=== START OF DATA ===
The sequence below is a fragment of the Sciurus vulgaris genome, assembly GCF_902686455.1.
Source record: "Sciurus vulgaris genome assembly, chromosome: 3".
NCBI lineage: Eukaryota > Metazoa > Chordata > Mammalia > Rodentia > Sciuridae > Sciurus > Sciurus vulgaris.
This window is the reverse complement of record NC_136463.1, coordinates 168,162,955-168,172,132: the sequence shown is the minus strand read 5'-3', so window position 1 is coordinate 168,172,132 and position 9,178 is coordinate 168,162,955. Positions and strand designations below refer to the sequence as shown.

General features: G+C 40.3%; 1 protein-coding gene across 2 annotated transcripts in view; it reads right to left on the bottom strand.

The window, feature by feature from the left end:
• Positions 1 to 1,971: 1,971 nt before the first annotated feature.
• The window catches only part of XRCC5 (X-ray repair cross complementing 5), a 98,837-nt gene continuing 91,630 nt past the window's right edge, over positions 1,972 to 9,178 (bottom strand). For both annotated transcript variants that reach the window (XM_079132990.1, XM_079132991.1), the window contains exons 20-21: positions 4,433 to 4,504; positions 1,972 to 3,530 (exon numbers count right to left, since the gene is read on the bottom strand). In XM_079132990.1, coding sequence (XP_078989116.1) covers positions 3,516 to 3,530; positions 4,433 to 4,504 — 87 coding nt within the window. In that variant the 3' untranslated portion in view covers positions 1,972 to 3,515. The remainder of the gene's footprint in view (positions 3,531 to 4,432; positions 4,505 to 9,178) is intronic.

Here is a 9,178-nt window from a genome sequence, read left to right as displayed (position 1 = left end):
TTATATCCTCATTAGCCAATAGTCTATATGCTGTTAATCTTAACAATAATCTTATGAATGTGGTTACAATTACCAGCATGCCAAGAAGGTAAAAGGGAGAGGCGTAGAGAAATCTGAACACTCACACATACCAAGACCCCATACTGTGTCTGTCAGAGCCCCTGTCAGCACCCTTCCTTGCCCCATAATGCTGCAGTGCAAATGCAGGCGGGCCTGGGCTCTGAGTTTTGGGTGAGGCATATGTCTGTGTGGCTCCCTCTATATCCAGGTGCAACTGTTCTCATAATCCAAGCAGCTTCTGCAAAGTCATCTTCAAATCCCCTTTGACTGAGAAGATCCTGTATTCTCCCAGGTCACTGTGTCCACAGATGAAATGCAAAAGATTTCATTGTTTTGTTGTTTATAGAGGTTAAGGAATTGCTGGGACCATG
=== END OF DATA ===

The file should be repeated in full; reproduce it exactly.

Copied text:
The sequence below is a fragment of the Sciurus vulgaris genome, assembly GCF_902686455.1.
Source record: "Sciurus vulgaris genome assembly, chromosome: 3".
NCBI lineage: Eukaryota > Metazoa > Chordata > Mammalia > Rodentia > Sciuridae > Sciurus > Sciurus vulgaris.
This window is the reverse complement of record NC_136463.1, coordinates 168,162,955-168,172,132: the sequence shown is the minus strand read 5'-3', so window position 1 is coordinate 168,172,132 and position 9,178 is coordinate 168,162,955. Positions and strand designations below refer to the sequence as shown.

General features: G+C 40.3%; 1 protein-coding gene across 2 annotated transcripts in view; it reads right to left on the bottom strand.

The window, feature by feature from the left end:
• Positions 1 to 1,971: 1,971 nt before the first annotated feature.
• The window catches only part of XRCC5 (X-ray repair cross complementing 5), a 98,837-nt gene continuing 91,630 nt past the window's right edge, over positions 1,972 to 9,178 (bottom strand). For both annotated transcript variants that reach the window (XM_079132990.1, XM_079132991.1), the window contains exons 20-21: positions 4,433 to 4,504; positions 1,972 to 3,530 (exon numbers count right to left, since the gene is read on the bottom strand). In XM_079132990.1, coding sequence (XP_078989116.1) covers positions 3,516 to 3,530; positions 4,433 to 4,504 — 87 coding nt within the window. In that variant the 3' untranslated portion in view covers positions 1,972 to 3,515. The remainder of the gene's footprint in view (positions 3,531 to 4,432; positions 4,505 to 9,178) is intronic.

Here is a 9,178-nt window from a genome sequence, read left to right as displayed (position 1 = left end):
TTATATCCTCATTAGCCAATAGTCTATATGCTGTTAATCTTAACAATAATCTTATGAATGTGGTTACAATTACCAGCATGCCAAGAAGGTAAAAGGGAGAGGCGTAGAGAAATCTGAACACTCACACATACCAAGACCCCATACTGTGTCTGTCAGAGCCCCTGTCAGCACCCTTCCTTGCCCCATAATGCTGCAGTGCAAATGCAGGCGGGCCTGGGCTCTGAGTTTTGGGTGAGGCATATGTCTGTGTGGCTCCCTCTATATCCAGGTGCAACTGTTCTCATAATCCAAGCAGCTTCTGCAAAGTCATCTTCAAATCCCCTTTGACTGAGAAGATCCTGTATTCTCCCAGGTCACTGTGTCCACAGATGAAATGCAAAAGATTTCATTGTTTTGTTGTTTATAGAGGTTAAGGAATTGCTGGGACCATG